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Sudden cardiac arrest

Understanding sudden cardiac arrest and its potential causes is crucial for recognizing and responding to this life-threatening medical emergency. Learn about the types of sudden cardiac arrest, common underlying causes, and what to do if you or someone else experiences cardiac arrest. Prompt action and knowledge of CPR can make a difference in survival rates.

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Medriva Correspondents
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Understanding Sudden Cardiac Arrest and its Potential Causes

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What is Sudden Cardiac Arrest?

Sudden cardiac arrest (SCA) is a condition in which the heart stops beating suddenly due to one of several causes. It occurs without warning and is a medical emergency that can be fatal without prompt treatment. Although it is often referred to as a heart attack, it is not the same as other forms of cardiac disease, such as heart failure or coronary artery disease.

Different Types of Sudden Cardiac Arrest

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There are two main types of SCA: spontaneous and induced. Spontaneous SCA happens without any known cause, and is more common in younger people. It's also known as Sudden Cardiac Death (SCD). Induced SCA, on the other hand, is caused by an outside source, such as a shock after an accident or electrocution.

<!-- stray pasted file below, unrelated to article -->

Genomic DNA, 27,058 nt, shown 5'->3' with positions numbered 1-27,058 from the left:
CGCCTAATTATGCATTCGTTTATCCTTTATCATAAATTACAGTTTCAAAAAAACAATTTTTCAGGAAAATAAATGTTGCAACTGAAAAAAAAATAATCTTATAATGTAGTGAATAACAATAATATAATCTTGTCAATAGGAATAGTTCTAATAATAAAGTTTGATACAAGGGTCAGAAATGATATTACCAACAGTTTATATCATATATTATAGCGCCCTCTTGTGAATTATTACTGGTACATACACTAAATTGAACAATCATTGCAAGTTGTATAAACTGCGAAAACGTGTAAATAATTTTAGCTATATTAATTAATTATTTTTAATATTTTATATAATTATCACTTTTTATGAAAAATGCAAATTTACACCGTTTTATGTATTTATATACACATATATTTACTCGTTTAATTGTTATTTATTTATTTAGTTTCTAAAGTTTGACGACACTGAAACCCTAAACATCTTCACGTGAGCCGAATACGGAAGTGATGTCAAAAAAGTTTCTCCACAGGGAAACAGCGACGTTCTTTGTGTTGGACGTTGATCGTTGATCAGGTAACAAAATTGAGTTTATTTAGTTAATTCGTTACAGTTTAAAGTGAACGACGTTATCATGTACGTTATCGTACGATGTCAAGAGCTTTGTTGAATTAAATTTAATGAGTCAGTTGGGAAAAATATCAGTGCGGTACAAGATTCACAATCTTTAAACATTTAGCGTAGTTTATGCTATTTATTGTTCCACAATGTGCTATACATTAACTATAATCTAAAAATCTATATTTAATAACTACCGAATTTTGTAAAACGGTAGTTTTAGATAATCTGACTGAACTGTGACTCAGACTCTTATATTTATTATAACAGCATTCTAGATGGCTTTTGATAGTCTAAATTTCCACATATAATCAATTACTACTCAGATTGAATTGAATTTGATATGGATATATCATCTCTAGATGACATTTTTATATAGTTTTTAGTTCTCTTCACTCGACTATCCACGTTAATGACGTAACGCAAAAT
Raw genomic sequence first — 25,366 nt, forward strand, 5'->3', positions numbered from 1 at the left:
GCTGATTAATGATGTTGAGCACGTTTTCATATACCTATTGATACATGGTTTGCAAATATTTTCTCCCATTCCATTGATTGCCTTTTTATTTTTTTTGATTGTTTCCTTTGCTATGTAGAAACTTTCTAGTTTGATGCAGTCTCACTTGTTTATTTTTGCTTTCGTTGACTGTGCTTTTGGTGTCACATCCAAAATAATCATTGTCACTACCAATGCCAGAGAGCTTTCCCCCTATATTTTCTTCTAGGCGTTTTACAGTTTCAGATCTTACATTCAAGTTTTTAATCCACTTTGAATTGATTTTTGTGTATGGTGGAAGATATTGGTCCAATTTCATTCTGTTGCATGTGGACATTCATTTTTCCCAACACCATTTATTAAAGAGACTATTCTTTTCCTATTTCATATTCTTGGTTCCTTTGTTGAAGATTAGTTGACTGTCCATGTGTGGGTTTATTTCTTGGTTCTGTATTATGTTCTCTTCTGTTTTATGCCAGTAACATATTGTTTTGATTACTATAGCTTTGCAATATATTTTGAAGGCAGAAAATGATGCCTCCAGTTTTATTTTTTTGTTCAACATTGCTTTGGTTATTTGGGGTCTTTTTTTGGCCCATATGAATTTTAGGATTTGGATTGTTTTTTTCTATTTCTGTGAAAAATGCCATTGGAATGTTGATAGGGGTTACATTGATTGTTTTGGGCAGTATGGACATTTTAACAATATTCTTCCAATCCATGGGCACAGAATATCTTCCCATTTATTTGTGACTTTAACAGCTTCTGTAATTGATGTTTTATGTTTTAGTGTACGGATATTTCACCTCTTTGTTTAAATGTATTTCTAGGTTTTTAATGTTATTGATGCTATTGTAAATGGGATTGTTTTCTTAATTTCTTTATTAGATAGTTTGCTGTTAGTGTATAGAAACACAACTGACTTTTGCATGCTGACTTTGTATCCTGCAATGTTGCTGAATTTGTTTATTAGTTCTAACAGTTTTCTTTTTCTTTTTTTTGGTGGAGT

Potential Causes

The most common underlying causes of SCA are heart diseases, such as coronary artery disease; arrhythmias, such as ventricular fibrillation; and certain congenital heart defects. Other potential causes of SCA include electrocution, inhalation of certain drugs, and viruses that affect the heart muscle.

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What Should You Do if You Experience Cardiac Arrest?

If you think you or someone else is experiencing cardiac arrest, it's important to call 911 right away. The sooner you get help, the better chance of survival the person has. If there is someone trained in life-saving CPR nearby, they may be able to assist while waiting for an ambulance. Knowing CPR could be the difference between life and death in the case of sudden cardiac arrest.

It's also important to recognize the warning signs of cardiac arrest, such as chest pain, shortness of breath, dizziness, and palpitations. Knowing the signs and symptoms can help you get medical care faster, potentially saving someone's life.

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